We completely disregard the notion that crowdfunding is a glorified synonym for "begging". It's just not true.
A well-organized and coordinated crowdfunding campaign takes on the dimension of a well-orchestrated fundraising effort. It's run from the top-down, executively-endorsed and distinctly organized. At it's peak, the campaign ought to instill a sense of confidence and stability.
Over the past number of weeks, you might have seen drum corps kids posting links to individual GFM pages asking for help offsetting their drum corps tuition. Back in the winter time, you might have also noticed similar posts (sometimes from the same kids) asking for help with tuition for their indoor drum lines and winter guards.
While we certainly applaud any/all efforts that kids take to try to pay-their-way into an exclusive ensemble, some of these individual efforts aren't quite as fine-tuned as they could or should be:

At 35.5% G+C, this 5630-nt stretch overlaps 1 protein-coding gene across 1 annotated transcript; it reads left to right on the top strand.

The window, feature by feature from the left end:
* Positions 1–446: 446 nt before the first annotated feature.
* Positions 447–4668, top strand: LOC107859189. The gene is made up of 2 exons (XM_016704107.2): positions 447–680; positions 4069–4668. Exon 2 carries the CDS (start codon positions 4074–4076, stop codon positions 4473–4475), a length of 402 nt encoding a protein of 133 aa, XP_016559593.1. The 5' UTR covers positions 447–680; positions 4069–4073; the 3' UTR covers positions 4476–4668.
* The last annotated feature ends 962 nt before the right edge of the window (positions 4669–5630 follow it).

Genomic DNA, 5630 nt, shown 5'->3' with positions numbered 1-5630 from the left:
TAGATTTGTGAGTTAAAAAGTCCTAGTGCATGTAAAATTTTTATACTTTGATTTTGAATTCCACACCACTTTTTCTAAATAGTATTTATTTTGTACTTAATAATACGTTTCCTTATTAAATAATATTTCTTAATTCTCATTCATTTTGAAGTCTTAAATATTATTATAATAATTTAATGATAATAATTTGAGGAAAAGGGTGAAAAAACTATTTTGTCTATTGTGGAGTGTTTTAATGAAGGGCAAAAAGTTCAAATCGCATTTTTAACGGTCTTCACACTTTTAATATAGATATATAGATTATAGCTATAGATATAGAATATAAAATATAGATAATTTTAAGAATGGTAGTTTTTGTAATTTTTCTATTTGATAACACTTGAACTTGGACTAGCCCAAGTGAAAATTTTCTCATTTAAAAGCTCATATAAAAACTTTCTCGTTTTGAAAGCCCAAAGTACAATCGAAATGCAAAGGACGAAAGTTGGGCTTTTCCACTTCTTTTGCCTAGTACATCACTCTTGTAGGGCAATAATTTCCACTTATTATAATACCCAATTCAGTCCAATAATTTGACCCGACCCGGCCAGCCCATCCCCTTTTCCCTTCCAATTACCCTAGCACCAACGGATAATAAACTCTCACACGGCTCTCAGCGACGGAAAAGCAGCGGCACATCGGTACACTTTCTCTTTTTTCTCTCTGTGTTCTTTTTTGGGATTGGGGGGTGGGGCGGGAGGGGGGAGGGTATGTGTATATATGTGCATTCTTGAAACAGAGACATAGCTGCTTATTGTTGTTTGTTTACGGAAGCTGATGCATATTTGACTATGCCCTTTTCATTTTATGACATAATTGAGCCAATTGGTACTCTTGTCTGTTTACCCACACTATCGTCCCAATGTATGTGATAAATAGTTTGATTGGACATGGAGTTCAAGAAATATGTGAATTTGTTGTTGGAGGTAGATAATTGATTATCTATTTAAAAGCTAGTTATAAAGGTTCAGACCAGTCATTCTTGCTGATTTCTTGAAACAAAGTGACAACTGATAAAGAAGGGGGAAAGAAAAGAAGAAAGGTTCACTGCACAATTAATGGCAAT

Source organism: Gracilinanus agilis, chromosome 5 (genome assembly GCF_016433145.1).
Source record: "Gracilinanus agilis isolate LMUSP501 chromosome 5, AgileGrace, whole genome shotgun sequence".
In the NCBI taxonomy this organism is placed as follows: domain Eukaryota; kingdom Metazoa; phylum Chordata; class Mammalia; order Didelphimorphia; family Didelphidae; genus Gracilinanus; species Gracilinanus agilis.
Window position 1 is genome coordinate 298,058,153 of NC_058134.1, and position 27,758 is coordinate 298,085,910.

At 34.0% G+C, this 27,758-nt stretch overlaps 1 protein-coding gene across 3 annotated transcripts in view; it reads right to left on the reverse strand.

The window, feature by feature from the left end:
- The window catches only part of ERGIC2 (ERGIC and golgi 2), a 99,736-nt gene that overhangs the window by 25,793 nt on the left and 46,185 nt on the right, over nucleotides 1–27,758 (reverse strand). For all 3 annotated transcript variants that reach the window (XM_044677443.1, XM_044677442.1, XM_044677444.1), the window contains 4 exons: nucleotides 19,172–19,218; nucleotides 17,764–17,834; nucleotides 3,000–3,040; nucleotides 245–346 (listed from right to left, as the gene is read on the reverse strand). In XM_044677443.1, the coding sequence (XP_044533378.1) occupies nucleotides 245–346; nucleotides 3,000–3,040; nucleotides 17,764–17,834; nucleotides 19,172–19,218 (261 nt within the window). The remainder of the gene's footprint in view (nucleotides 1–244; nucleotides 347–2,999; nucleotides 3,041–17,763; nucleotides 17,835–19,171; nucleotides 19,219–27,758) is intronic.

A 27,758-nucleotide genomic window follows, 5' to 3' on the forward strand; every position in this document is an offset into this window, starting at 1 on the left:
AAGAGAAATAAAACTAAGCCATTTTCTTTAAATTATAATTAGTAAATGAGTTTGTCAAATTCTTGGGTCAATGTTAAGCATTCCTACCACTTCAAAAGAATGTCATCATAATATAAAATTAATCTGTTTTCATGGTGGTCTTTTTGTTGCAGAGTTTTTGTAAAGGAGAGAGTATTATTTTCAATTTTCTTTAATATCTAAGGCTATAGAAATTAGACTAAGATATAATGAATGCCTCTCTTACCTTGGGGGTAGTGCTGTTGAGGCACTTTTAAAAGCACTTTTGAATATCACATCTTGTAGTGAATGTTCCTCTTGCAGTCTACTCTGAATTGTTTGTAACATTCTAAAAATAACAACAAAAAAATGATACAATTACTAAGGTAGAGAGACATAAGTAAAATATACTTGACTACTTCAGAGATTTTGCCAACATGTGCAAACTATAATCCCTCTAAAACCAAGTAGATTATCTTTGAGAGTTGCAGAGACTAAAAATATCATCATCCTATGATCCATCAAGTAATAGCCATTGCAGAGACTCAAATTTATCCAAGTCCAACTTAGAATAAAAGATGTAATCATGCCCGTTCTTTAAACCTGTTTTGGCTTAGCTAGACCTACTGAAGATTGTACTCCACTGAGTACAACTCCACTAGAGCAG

- Use of branding, logos, images that aren't approved by the Org
- Tone projects a sense of "please help me"
Also - not to be overlooked - there are two MAJOR questions that need to answered:
- The performer MAKING the request - have they ACTUALLY received a contract to perform with the stated drum corps ensemble? If they are cut or they otherwise do not opt to march - are refunds due?
- Where are the funds going when the donation is made? In the case of GFM, the money goes to the performer, and the donor is leaving it to blind faith that the performer will, in fact, apply the money for the purposes stated on their donation page.
FansRaise can assemble a campaign at the Org level that allows members to crowdfund in a structured and protected way:
- Funds go directly to the Organization
- The Org can control WHO participates (only contracted and confirmed members)
- The Org maintains full control of the brand, the message, and the positioning of the campaign
- The Org can also direct visability into which members are engaged from an accountability standpoint